School children are routinely taught about racism and sexism, but ageism is barely a blip on the radar screens of education professionals. We need to have this kind of sensitivity training in every elementary and high school in the U.S. But more, given the results of the Ageism in America study, we need it too in every medical school, corporation and on television.


Comments

Best teachers: ourselves! Gray-haired Maggie Kuhn led the way back in the 1970s. She one-upped Johnny Carson on his show, demanded less ageist t-v programming from networks, and got results. Why? There were many uppity elders of both sexes supporting her. She brought along young people too with her Gray Panthers' motto, Age and Youth in Action. Skip the report from the professional gerontologists--We have to do it!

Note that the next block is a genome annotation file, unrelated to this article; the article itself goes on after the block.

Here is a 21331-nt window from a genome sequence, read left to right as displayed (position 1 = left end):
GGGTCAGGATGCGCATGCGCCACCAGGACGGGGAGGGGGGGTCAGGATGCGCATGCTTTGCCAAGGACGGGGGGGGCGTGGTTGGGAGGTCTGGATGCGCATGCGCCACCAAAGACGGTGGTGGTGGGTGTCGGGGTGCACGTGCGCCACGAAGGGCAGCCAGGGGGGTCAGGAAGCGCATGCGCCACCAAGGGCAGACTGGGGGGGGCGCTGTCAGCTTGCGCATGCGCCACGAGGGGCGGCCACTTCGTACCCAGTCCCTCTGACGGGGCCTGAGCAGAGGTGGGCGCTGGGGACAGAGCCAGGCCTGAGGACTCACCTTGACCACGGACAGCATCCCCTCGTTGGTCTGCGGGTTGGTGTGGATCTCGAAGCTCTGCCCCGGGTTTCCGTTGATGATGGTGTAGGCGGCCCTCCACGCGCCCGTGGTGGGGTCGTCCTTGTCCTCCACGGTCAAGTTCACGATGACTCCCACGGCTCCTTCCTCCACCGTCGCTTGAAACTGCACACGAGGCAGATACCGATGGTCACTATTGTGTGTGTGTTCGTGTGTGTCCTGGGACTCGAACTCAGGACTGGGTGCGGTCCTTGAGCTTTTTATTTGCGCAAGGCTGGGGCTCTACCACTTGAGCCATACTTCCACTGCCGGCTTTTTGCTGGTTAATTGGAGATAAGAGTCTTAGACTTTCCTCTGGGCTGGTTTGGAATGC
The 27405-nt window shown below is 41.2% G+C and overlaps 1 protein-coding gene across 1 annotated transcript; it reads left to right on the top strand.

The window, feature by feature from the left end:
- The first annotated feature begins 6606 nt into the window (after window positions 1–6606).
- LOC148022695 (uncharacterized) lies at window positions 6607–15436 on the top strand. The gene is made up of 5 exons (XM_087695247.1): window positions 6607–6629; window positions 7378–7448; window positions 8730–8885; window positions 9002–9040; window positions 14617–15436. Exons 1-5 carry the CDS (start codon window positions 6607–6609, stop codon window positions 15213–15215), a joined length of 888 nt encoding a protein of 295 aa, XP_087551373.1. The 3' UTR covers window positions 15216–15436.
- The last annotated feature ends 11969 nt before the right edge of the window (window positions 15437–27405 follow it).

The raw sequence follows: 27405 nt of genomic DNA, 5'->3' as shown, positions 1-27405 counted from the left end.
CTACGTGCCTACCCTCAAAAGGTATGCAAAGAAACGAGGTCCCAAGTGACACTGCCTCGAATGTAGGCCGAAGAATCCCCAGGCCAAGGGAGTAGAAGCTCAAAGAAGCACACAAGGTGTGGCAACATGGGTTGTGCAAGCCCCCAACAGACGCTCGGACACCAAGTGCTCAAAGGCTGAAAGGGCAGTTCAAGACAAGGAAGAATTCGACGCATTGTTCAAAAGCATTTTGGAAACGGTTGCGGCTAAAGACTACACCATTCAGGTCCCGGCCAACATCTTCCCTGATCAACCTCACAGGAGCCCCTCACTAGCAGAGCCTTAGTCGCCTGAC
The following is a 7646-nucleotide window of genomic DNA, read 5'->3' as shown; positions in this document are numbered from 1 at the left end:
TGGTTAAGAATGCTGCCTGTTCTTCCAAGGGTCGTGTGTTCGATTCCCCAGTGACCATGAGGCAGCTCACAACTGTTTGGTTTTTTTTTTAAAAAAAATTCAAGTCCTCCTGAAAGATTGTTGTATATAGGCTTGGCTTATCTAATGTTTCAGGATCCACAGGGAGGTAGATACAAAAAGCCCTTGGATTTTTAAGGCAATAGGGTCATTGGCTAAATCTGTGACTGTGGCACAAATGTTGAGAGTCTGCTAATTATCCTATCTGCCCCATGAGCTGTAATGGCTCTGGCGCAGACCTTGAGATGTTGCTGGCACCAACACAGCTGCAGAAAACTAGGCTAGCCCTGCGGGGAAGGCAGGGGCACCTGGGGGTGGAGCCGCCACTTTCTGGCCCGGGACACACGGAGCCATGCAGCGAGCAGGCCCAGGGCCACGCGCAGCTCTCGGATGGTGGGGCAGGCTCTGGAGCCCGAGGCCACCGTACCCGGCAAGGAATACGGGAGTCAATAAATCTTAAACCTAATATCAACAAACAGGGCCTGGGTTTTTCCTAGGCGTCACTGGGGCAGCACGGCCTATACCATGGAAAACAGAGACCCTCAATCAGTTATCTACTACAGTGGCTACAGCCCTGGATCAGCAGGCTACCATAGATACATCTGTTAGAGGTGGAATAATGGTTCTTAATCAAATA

Heh. I've had cataracts in both eyes, arthritis, hypothyroidism and high blood pressure, all in my 40s. Took five years to get a doctor to treat me for high blood pressure, five years to get them to diagnose and remove the cataracts, etc... I'm definitely sensitized to what older people go through! Although the usual comment I get is, "but you're so young!"

How is "bingo" a positive word for seniors? I'd find that pretty stereotypical, myself, and therefore negative.

How about Wisdom as a positive. We may get creakier and have more wrinkles, but we learn a lot about life.

Freda is right. Wisdom is something we elders hopefully cultivate. I know I do, now that knowledge seems to be increasingly elusive. Fact is, when I think about it, I've had an awful lot of knowledge and hardly any wisdom through most of my life. I'm trying to play catch-up with the time left.